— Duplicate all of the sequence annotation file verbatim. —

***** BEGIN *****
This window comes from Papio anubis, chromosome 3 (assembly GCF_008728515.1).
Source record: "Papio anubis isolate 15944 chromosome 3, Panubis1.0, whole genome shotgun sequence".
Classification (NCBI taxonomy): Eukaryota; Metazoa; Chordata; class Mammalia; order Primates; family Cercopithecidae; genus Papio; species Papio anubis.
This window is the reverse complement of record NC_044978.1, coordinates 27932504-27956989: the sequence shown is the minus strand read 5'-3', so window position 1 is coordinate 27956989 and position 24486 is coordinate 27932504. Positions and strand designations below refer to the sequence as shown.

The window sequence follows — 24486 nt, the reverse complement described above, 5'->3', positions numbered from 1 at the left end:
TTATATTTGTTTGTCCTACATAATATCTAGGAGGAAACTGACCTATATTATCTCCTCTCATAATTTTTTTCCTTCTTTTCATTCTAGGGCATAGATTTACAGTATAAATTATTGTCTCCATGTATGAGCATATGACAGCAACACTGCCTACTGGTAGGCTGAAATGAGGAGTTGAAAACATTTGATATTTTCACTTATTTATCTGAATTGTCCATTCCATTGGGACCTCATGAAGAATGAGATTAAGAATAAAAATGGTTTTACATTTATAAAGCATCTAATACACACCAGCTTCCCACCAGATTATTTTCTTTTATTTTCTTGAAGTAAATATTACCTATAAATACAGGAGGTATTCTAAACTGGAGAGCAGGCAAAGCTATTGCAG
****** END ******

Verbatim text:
This window comes from Papio anubis, chromosome 3 (assembly GCF_008728515.1).
Source record: "Papio anubis isolate 15944 chromosome 3, Panubis1.0, whole genome shotgun sequence".
Classification (NCBI taxonomy): Eukaryota; Metazoa; Chordata; class Mammalia; order Primates; family Cercopithecidae; genus Papio; species Papio anubis.
This window is the reverse complement of record NC_044978.1, coordinates 27932504-27956989: the sequence shown is the minus strand read 5'-3', so window position 1 is coordinate 27956989 and position 24486 is coordinate 27932504. Positions and strand designations below refer to the sequence as shown.

The window sequence follows — 24486 nt, the reverse complement described above, 5'->3', positions numbered from 1 at the left end:
TTATATTTGTTTGTCCTACATAATATCTAGGAGGAAACTGACCTATATTATCTCCTCTCATAATTTTTTTCCTTCTTTTCATTCTAGGGCATAGATTTACAGTATAAATTATTGTCTCCATGTATGAGCATATGACAGCAACACTGCCTACTGGTAGGCTGAAATGAGGAGTTGAAAACATTTGATATTTTCACTTATTTATCTGAATTGTCCATTCCATTGGGACCTCATGAAGAATGAGATTAAGAATAAAAATGGTTTTACATTTATAAAGCATCTAATACACACCAGCTTCCCACCAGATTATTTTCTTTTATTTTCTTGAAGTAAATATTACCTATAAATACAGGAGGTATTCTAAACTGGAGAGCAGGCAAAGCTATTGCAG